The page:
This is what mid-April looks like…
But don’t despair, Michiganders, because Easter is supposed to be 50 degrees and sunny (well, for us Trolls, anyway…you Yoopers can despair all you like because I’m pretty sure you won’t have any daffodils yet).
Common Name: Fringed Gentian
Scientific Name: Gentianopsis crinita
Habitat & Range: wet prairies & meadows, along streams and lakes
Bloom Time: late summer & fall
About: I see fringed gentian regularly up at Camp Lake Louise, but I only have pictures of it from odd years because…it’s a biennial! It takes two years to bloom and, like most wildflowers, should not be picked or dug up. Since 2013 is an odd year, I was on the lookout for them on our trip this year, but it’s been a cool summer and the late summer wildflowers were not in bloom yet when we were up there.
In addition, like many other wildflowers, it depends on a mycorrhizal relationship. In other words, it can only grow where certain bacteria or fungi are present in the soil, so if you decide you are the special exception and you’ll just go ahead and take that plant home thank you very much, it won’t grow in your yard anyway, so please leave it be and bring home some nice photos instead.
The fringed gentian has been the subject of some poetry over the years, including
God made a little gentian;
It tried to be a rose
And failed, and all the summer laughed.
But just before the snows
There came a purple creature
That ravished all the hill;
And summer hid her forehead,
And mockery was still.
The frosts were her condition;
The Tyrian would not come
Until the North evoked it.
“Creator! shall I bloom?”
William Cullen Bryant
Thou blossom bright with autumn dew,
And colored with the heaven’s own blue,
That openest when the quiet light
Succeeds the keen and frosty night.
Thou comest not when violets lean
O’er wandering brooks and springs unseen,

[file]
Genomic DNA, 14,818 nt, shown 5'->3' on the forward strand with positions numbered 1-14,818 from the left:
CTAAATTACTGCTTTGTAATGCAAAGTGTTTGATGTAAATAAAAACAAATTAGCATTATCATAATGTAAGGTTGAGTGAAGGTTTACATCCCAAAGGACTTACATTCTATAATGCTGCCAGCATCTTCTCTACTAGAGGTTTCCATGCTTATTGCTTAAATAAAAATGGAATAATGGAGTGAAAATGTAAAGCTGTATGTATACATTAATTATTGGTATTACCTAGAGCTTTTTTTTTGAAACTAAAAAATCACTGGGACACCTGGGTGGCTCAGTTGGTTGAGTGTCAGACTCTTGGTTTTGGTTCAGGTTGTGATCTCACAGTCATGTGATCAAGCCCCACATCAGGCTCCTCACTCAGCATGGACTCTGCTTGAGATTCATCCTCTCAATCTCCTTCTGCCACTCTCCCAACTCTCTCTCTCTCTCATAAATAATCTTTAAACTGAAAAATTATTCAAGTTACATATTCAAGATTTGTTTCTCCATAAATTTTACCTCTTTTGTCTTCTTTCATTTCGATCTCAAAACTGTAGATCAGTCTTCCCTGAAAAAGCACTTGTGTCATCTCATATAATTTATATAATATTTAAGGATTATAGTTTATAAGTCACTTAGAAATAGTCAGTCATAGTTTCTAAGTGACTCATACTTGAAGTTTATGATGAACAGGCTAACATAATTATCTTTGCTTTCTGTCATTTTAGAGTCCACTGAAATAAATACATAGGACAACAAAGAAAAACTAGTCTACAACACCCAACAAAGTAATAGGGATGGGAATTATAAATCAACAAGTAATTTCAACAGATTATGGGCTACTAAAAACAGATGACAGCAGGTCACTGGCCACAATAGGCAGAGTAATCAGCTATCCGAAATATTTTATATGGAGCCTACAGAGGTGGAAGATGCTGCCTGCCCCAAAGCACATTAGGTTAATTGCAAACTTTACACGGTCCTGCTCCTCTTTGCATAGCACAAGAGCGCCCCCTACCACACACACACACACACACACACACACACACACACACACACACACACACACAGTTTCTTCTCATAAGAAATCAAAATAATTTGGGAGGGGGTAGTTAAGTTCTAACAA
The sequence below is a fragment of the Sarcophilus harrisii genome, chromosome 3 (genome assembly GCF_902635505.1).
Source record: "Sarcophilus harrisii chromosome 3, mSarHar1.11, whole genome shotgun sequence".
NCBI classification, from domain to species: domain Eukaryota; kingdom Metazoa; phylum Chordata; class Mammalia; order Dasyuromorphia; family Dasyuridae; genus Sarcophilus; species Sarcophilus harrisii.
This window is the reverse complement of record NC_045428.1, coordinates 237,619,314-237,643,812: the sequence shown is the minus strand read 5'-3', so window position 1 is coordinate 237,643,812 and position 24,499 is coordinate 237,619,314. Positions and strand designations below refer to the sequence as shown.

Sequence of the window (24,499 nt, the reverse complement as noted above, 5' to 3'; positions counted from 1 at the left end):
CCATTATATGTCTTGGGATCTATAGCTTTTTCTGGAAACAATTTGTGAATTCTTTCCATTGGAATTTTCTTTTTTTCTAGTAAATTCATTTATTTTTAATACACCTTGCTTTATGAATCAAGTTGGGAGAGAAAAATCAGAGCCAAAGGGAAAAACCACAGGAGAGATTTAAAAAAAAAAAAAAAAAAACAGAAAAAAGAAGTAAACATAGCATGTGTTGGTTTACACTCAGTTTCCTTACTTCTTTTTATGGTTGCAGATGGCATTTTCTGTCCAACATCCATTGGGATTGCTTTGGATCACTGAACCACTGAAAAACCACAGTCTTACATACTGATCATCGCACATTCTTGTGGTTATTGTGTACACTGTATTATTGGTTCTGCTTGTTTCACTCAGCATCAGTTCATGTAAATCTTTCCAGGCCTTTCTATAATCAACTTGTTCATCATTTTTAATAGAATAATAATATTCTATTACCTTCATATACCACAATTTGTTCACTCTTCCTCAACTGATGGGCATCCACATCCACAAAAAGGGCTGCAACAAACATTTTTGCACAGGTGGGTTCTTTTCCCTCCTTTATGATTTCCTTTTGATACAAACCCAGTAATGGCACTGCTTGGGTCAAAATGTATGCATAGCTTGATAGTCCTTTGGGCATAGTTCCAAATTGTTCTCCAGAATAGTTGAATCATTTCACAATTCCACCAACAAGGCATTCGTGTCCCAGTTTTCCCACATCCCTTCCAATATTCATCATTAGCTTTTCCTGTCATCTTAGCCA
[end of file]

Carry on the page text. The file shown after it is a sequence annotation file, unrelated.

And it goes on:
Or columbines, in purple dressed,
Nod o’er the ground-bird’s hidden nest.
Thou waitest late and com’st alone,
When woods are bare and birds are flown,
And frosts and shortening days portend
The aged year is near his end.
Then doth thy sweet and quiet eye
Look through its fringes to the sky,
Blue–blue–as if that sky let fall
A flower from its cerulean wall.
I would that thus, when I shall see
The hour of death draw near to me,
Hope, blossoming within my heart,
May look to heaven as I depart.
and Robert Frost
I felt the chill of the meadow underfoot,
But the sun overhead;
And snatches of verse and song of scenes like this
I sung or said.
I skirted the margin alders for miles and miles
In a sweeping line.
The day was the day by every flower that blooms,
But I saw no sign.
Yet further I went to be before the scythe,
For the grass was high;
Till I saw the path where the slender fox had come
And gone panting by.
Then at last and following him I found–
In the very hour
When the color flushed to the petals it must have been–
The far-sought flower.
There stood the purple spires with no breath of air
Nor headlong bee
To disturbe their perfect poise the livelong day
‘Neath the alder tree.
I only knelt and putting the boughs aside
Looked, or at most
Counted them all to the buds in the copse’s depth
That were pale as a ghost.
Then I arose and silently wandered home,
And I for one
Said that the fall might come and whirl of leaves,
For summer was done.
Reference: Wildflowers of Michigan by Stan Tekiela; Adventure Publications, 2000